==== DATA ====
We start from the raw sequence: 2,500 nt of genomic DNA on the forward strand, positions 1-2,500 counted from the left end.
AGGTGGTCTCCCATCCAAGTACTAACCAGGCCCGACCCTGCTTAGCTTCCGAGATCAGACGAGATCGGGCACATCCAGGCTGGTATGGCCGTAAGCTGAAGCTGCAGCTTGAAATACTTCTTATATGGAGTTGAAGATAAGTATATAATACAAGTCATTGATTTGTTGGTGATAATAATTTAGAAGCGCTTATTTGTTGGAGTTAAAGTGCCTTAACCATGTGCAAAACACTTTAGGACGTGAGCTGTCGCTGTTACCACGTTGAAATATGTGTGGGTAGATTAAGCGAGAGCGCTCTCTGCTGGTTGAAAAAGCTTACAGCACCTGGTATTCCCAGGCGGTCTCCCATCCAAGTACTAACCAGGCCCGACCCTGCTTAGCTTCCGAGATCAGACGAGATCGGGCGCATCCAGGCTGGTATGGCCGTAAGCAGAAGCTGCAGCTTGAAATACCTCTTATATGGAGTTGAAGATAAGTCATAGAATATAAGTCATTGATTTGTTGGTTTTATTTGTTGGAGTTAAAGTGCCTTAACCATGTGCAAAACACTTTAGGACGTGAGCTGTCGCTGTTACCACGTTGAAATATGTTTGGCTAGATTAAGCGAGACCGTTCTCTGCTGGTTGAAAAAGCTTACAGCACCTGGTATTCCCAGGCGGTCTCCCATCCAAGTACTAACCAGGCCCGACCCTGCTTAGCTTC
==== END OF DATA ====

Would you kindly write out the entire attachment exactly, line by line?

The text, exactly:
We start from the raw sequence: 2,500 nt of genomic DNA on the forward strand, positions 1-2,500 counted from the left end.
AGGTGGTCTCCCATCCAAGTACTAACCAGGCCCGACCCTGCTTAGCTTCCGAGATCAGACGAGATCGGGCACATCCAGGCTGGTATGGCCGTAAGCTGAAGCTGCAGCTTGAAATACTTCTTATATGGAGTTGAAGATAAGTATATAATACAAGTCATTGATTTGTTGGTGATAATAATTTAGAAGCGCTTATTTGTTGGAGTTAAAGTGCCTTAACCATGTGCAAAACACTTTAGGACGTGAGCTGTCGCTGTTACCACGTTGAAATATGTGTGGGTAGATTAAGCGAGAGCGCTCTCTGCTGGTTGAAAAAGCTTACAGCACCTGGTATTCCCAGGCGGTCTCCCATCCAAGTACTAACCAGGCCCGACCCTGCTTAGCTTCCGAGATCAGACGAGATCGGGCGCATCCAGGCTGGTATGGCCGTAAGCAGAAGCTGCAGCTTGAAATACCTCTTATATGGAGTTGAAGATAAGTCATAGAATATAAGTCATTGATTTGTTGGTTTTATTTGTTGGAGTTAAAGTGCCTTAACCATGTGCAAAACACTTTAGGACGTGAGCTGTCGCTGTTACCACGTTGAAATATGTTTGGCTAGATTAAGCGAGACCGTTCTCTGCTGGTTGAAAAAGCTTACAGCACCTGGTATTCCCAGGCGGTCTCCCATCCAAGTACTAACCAGGCCCGACCCTGCTTAGCTTC